In 1995, Henderson issued a landmark decision calling a pattern of beatings and brutality at the prison cruel and unusual punishment.
"The dry words on paper," he wrote, "cannot adequately capture the senseless suffering and sometimes wretched misery that defendants' unconstitutional practices leave in their wake."
Henderson appointed a special master to oversee improvements.
More recently, he has led a wholesale restructuring of inmate medical care, and last year he appointed a federal receiver to run the $1.2-billion prison healthcare operation. He describes that move as "something I was reluctant to do."
But independent experts told him one inmate was dying every six days because of medical incompetence or neglect, so he hired Robert Sillen as receiver and bestowed on him sweeping powers.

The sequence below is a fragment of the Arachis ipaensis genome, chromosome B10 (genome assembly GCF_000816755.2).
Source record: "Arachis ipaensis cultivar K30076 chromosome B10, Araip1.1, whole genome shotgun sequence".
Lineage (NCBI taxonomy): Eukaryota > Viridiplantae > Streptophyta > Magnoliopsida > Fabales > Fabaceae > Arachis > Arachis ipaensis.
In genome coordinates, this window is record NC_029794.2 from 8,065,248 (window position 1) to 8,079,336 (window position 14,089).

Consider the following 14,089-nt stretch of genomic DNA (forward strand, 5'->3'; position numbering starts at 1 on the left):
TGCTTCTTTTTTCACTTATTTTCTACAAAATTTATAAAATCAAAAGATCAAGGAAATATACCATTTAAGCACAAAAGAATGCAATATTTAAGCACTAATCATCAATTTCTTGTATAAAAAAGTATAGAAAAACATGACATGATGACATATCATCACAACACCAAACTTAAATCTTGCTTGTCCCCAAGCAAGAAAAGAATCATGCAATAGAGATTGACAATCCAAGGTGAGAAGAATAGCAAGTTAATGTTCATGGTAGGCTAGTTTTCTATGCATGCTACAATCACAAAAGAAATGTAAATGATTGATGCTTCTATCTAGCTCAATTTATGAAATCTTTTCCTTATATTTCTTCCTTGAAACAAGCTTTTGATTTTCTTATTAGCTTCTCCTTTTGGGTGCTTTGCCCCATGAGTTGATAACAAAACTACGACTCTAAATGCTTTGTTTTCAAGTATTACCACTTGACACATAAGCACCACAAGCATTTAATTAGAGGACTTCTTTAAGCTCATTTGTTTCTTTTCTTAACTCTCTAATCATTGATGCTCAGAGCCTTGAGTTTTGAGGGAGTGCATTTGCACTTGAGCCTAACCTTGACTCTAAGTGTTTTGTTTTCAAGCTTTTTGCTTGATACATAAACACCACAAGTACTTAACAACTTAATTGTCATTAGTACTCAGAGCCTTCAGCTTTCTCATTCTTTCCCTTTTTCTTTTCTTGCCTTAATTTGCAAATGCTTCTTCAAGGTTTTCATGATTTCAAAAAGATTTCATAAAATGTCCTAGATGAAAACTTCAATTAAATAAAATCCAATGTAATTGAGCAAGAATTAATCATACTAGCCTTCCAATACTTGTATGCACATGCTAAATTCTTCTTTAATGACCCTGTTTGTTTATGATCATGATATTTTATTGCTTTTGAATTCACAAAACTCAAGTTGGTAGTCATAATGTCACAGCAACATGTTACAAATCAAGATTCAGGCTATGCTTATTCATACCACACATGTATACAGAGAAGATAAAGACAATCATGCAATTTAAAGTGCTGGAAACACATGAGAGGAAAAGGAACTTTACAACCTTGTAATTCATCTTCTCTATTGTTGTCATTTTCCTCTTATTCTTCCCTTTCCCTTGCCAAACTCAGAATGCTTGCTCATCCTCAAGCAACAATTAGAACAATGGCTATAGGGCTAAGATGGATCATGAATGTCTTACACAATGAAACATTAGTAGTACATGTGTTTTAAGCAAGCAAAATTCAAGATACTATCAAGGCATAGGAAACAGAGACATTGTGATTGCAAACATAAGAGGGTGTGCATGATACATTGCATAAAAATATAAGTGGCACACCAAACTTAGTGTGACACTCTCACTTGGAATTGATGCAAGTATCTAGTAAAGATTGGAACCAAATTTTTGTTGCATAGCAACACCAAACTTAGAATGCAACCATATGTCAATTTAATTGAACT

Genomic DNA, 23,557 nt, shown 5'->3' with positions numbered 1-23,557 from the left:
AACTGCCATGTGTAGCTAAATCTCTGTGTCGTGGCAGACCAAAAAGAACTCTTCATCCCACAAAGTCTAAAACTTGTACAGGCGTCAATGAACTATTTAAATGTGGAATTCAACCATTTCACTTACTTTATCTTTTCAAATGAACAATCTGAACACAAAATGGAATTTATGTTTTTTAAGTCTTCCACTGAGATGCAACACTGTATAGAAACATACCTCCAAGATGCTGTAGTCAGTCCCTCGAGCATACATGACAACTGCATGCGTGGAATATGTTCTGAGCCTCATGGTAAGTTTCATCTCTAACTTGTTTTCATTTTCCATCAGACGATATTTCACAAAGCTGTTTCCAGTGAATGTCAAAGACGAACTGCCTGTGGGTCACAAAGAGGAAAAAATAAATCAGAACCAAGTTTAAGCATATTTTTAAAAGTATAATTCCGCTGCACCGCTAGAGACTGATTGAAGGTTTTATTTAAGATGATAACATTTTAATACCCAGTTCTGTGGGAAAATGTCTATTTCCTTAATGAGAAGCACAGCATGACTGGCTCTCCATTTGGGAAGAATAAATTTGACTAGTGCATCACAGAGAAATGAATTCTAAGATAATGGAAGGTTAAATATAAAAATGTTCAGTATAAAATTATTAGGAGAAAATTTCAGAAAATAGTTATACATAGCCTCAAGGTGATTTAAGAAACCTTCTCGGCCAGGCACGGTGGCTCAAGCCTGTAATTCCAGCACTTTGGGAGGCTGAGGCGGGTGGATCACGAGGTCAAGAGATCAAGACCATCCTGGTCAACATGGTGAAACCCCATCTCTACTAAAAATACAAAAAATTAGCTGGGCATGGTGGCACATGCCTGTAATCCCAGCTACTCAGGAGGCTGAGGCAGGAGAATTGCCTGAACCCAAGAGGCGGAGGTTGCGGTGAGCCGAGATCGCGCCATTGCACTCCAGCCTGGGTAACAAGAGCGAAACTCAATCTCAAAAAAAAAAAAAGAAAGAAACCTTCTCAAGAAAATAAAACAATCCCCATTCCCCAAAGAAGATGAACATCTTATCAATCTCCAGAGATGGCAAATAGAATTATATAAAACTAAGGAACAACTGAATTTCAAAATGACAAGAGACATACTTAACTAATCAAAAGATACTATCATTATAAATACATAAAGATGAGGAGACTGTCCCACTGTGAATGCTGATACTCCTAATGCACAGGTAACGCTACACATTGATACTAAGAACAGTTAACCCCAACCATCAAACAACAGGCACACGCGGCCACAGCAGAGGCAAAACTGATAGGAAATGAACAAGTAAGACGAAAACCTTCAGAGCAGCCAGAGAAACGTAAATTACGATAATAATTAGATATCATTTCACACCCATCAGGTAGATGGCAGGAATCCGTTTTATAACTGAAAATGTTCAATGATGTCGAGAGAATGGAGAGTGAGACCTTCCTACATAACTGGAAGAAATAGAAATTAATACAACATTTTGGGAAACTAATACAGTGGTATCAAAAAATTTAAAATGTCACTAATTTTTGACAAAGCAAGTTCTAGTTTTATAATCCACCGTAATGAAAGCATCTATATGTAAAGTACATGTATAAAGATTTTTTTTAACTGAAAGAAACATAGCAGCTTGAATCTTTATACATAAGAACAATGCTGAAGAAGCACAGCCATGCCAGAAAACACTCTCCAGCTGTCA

"It was a last resort, a huge step," Henderson says. "But when you have life at stake, it tips the balance."
Karlton, who sits on the District Court in Sacramento, oversees the state's lumbering 11-year-old effort to improve conditions for mentally ill convicts. The reforms were spurred by a class-action case over care, and the state's sluggish progress has sorely tested the judge's patience.
"More than 25 percent of the persons in prison have certifiable mental conditions, and huge numbers of them have been treated as recalcitrant prisoners, despite the fact that they were motivated by voices in their heads and the rest of it," Karlton said in a recent interview. "I don't think the Constitution permits that."
In another case with huge and costly ramifications, Karlton ruled that the state was improperly jailing accused parole violators sometimes for months before granting them hearings.